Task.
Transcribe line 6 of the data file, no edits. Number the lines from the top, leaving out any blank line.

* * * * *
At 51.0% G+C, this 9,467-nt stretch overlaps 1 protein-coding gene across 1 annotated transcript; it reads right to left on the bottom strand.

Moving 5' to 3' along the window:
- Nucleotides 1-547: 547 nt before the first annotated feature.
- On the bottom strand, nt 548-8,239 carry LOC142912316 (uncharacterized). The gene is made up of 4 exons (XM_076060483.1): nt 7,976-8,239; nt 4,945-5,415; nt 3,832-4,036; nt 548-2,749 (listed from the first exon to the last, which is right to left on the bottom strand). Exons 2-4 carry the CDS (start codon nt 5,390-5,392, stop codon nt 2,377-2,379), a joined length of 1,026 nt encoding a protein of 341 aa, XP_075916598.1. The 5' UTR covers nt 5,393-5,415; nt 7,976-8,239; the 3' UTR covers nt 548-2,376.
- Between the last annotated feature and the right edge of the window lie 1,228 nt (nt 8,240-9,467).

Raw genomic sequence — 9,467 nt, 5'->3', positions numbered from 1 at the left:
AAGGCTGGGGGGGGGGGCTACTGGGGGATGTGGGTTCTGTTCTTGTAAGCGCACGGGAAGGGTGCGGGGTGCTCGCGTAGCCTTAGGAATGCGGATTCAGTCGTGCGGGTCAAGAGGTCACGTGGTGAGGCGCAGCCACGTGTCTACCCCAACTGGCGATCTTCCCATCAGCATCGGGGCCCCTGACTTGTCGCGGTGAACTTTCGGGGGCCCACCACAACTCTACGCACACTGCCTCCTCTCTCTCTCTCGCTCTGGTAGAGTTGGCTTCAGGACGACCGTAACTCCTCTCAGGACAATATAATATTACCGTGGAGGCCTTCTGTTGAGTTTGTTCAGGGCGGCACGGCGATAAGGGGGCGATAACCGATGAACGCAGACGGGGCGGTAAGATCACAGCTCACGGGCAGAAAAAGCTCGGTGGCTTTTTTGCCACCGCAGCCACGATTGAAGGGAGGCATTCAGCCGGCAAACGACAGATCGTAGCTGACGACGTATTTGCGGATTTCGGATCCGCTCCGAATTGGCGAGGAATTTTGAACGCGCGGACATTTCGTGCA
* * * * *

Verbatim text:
Raw genomic sequence — 9,467 nt, 5'->3', positions numbered from 1 at the left: